MixFormer TNW Writer
Mix is a tech writer based in Amsterdam that loves cinema and probably hates the movies that you like. Tell him everything you despise about Mix is a tech writer based in Amsterdam that loves cinema and probably hates the movies that you like. Tell him everything you despise about his work on Twitter.
Last week, a litany of angered tech industry titans teamed up to protest President Trump’s controversial executive order, barring Syrian refugees as well as seven Muslim-majority countries from entry to the US.
But as it turns out, some of the same companies that passionately stood up against the anti-immigration order also pledged big money to Trump’s inauguration ceremony, according to a new report from POLITICO.
Most notably, Google and Microsoft made sizeable contributions to the celebrations accompanying Trump’s swearing-in, offering both cash donations as well as technical services free of charge.
Citing undisclosed sources and federal documents, the publication claims Microsoft pledged $250,000 in cash as well as the same amount in technical services to the Presidential Inaugural Committee on December 28.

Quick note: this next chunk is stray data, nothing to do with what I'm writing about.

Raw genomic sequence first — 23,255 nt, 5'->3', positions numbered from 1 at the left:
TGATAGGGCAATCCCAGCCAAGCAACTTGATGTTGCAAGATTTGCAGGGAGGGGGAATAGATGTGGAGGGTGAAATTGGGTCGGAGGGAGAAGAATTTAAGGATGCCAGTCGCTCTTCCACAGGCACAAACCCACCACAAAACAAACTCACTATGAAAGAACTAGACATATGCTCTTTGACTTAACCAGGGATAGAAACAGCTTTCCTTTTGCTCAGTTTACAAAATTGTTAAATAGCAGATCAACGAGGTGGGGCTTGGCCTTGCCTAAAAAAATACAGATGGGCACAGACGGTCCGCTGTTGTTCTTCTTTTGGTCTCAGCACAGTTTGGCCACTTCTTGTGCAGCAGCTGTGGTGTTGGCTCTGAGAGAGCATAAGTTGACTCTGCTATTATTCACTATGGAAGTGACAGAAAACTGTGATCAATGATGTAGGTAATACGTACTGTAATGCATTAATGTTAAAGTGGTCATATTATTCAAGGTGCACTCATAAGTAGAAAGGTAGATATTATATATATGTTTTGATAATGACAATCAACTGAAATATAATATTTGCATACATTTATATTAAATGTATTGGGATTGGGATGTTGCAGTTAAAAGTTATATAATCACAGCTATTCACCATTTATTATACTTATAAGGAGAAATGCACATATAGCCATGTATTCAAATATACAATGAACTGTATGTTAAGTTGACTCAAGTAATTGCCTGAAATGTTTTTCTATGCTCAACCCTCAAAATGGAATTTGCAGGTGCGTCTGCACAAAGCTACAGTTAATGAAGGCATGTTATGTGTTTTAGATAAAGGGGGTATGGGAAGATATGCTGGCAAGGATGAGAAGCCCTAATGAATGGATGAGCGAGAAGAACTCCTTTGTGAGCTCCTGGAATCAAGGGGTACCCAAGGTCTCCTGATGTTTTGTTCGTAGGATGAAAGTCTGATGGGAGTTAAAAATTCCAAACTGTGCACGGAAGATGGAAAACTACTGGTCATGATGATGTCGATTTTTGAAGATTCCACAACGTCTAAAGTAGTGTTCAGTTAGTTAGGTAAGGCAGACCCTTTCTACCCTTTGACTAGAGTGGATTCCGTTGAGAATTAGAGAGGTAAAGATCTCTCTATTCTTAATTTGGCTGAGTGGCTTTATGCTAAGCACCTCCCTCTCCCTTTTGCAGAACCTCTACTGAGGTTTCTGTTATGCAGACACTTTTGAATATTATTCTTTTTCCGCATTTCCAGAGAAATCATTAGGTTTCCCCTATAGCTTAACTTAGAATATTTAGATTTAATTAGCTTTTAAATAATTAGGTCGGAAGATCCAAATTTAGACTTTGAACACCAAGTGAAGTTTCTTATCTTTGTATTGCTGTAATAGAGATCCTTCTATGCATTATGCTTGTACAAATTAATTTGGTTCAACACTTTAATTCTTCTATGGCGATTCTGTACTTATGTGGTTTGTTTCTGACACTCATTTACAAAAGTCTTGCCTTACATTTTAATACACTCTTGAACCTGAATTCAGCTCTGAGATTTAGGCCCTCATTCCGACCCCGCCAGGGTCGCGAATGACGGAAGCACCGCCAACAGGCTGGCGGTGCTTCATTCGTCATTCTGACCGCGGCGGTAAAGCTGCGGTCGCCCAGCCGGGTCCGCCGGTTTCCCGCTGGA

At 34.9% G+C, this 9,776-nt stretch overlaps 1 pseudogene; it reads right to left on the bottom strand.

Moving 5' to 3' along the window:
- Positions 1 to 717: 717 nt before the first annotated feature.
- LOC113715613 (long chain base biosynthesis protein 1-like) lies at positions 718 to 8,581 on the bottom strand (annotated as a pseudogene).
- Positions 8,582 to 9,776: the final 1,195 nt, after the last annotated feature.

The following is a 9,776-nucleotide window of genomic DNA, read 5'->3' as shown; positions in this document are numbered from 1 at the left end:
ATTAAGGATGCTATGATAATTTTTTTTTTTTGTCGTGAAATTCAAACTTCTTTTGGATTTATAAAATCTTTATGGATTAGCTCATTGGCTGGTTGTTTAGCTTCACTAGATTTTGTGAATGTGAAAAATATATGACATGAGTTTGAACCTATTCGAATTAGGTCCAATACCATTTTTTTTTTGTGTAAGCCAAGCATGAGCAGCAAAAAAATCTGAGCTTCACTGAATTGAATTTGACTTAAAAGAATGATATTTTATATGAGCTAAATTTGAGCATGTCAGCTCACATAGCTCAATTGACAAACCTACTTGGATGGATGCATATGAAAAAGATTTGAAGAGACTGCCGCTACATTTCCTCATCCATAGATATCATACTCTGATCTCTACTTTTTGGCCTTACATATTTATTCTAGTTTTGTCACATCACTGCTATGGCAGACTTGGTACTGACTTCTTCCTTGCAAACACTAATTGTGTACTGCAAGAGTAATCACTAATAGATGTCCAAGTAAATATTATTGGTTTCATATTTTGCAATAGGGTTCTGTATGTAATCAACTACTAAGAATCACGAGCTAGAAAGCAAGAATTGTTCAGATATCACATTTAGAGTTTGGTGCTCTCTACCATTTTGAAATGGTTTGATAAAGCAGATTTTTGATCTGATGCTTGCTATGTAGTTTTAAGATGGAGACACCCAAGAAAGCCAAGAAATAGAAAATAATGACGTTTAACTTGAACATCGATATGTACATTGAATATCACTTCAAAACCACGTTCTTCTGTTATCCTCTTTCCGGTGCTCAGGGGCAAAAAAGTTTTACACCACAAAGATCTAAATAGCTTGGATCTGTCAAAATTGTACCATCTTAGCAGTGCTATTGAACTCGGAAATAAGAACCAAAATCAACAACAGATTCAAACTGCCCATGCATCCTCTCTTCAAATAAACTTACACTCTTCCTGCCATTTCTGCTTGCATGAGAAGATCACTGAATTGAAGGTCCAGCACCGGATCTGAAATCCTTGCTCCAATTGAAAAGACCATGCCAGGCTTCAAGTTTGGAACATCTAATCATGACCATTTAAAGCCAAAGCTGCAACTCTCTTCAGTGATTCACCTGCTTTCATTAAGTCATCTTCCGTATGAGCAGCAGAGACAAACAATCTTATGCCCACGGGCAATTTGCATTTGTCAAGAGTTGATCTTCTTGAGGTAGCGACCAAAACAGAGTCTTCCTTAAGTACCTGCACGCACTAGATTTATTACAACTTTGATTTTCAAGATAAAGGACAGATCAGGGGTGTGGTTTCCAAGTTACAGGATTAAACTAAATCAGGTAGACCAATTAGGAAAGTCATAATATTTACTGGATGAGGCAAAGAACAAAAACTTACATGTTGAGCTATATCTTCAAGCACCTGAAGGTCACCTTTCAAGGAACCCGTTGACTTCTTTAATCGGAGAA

Google similarly provided technical support for the ceremony, including setting up a YouTube livestream of the inauguration, in addition to an unspecified cash injection. Interestingly, when the the newly-inaugurated commander-in-chief signed off on the Muslim ban, Google CEO Sundar Pichai announced a $4 million humanitarian fund dedicated to fighting the anti-immigration order.
Among others, Amazon and Facebook also extended a helping hand to the inauguration committee. While Amazon chipped in an undisclosed sum of cash on top of tech aids, Facebook told POLITICO it had volunteered to set up event attractions for party-goers, like Instagram photo booths as well as an improvised mini Oval Office.
It’s worth noting that some tech heavyweights have opted not to disclose the total magnitude of their contributions, which means we won’t find out for a while as the inaugural committee has 90 days to file the accounts for their fundraising efforts.
This also suggests such donations were made after December 31, which was the deadline for the latest round of lobbying reports. It could also mean some tech companies wanted to secretly curry favor with Trump to avoid harming their public image – especially in Silicon Valley which is known for its progressive politics.
Like The Guardian said not too long ago, nothing sells better than activism. Shame on you, big tech.
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